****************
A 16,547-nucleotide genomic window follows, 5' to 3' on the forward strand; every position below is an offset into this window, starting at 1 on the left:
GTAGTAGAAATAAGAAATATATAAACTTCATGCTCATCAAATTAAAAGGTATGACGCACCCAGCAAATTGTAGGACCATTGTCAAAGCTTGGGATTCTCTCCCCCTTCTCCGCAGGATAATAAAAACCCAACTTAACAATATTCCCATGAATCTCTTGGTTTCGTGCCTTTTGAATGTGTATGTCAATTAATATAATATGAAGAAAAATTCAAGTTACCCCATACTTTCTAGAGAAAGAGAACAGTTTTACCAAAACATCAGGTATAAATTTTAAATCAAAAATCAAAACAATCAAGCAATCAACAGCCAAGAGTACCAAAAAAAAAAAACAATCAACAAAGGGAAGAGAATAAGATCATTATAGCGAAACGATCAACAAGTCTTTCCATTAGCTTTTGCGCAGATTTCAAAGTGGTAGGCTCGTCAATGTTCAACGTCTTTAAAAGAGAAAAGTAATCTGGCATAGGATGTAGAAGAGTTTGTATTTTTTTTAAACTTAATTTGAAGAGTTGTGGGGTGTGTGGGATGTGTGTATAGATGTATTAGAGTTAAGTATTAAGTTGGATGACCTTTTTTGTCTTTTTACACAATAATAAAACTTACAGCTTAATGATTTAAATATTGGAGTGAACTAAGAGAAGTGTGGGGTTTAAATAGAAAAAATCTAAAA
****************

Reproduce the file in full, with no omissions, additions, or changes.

A 16,547-nucleotide genomic window follows, 5' to 3' on the forward strand; every position below is an offset into this window, starting at 1 on the left:
GTAGTAGAAATAAGAAATATATAAACTTCATGCTCATCAAATTAAAAGGTATGACGCACCCAGCAAATTGTAGGACCATTGTCAAAGCTTGGGATTCTCTCCCCCTTCTCCGCAGGATAATAAAAACCCAACTTAACAATATTCCCATGAATCTCTTGGTTTCGTGCCTTTTGAATGTGTATGTCAATTAATATAATATGAAGAAAAATTCAAGTTACCCCATACTTTCTAGAGAAAGAGAACAGTTTTACCAAAACATCAGGTATAAATTTTAAATCAAAAATCAAAACAATCAAGCAATCAACAGCCAAGAGTACCAAAAAAAAAAAACAATCAACAAAGGGAAGAGAATAAGATCATTATAGCGAAACGATCAACAAGTCTTTCCATTAGCTTTTGCGCAGATTTCAAAGTGGTAGGCTCGTCAATGTTCAACGTCTTTAAAAGAGAAAAGTAATCTGGCATAGGATGTAGAAGAGTTTGTATTTTTTTTAAACTTAATTTGAAGAGTTGTGGGGTGTGTGGGATGTGTGTATAGATGTATTAGAGTTAAGTATTAAGTTGGATGACCTTTTTTGTCTTTTTACACAATAATAAAACTTACAGCTTAATGATTTAAATATTGGAGTGAACTAAGAGAAGTGTGGGGTTTAAATAGAAAAAATCTAAAA